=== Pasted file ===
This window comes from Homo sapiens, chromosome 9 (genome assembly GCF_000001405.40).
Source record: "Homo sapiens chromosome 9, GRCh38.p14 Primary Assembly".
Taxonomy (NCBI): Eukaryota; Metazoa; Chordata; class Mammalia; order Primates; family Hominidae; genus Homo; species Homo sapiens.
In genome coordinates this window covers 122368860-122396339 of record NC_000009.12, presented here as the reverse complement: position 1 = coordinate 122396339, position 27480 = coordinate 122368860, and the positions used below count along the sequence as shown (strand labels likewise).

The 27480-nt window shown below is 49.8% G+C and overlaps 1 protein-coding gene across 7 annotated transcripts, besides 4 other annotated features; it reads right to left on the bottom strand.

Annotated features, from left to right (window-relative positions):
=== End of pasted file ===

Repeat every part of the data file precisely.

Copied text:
This window comes from Homo sapiens, chromosome 9 (genome assembly GCF_000001405.40).
Source record: "Homo sapiens chromosome 9, GRCh38.p14 Primary Assembly".
Taxonomy (NCBI): Eukaryota; Metazoa; Chordata; class Mammalia; order Primates; family Hominidae; genus Homo; species Homo sapiens.
In genome coordinates this window covers 122368860-122396339 of record NC_000009.12, presented here as the reverse complement: position 1 = coordinate 122396339, position 27480 = coordinate 122368860, and the positions used below count along the sequence as shown (strand labels likewise).

The 27480-nt window shown below is 49.8% G+C and overlaps 1 protein-coding gene across 7 annotated transcripts, besides 4 other annotated features; it reads right to left on the bottom strand.

Annotated features, from left to right (window-relative positions):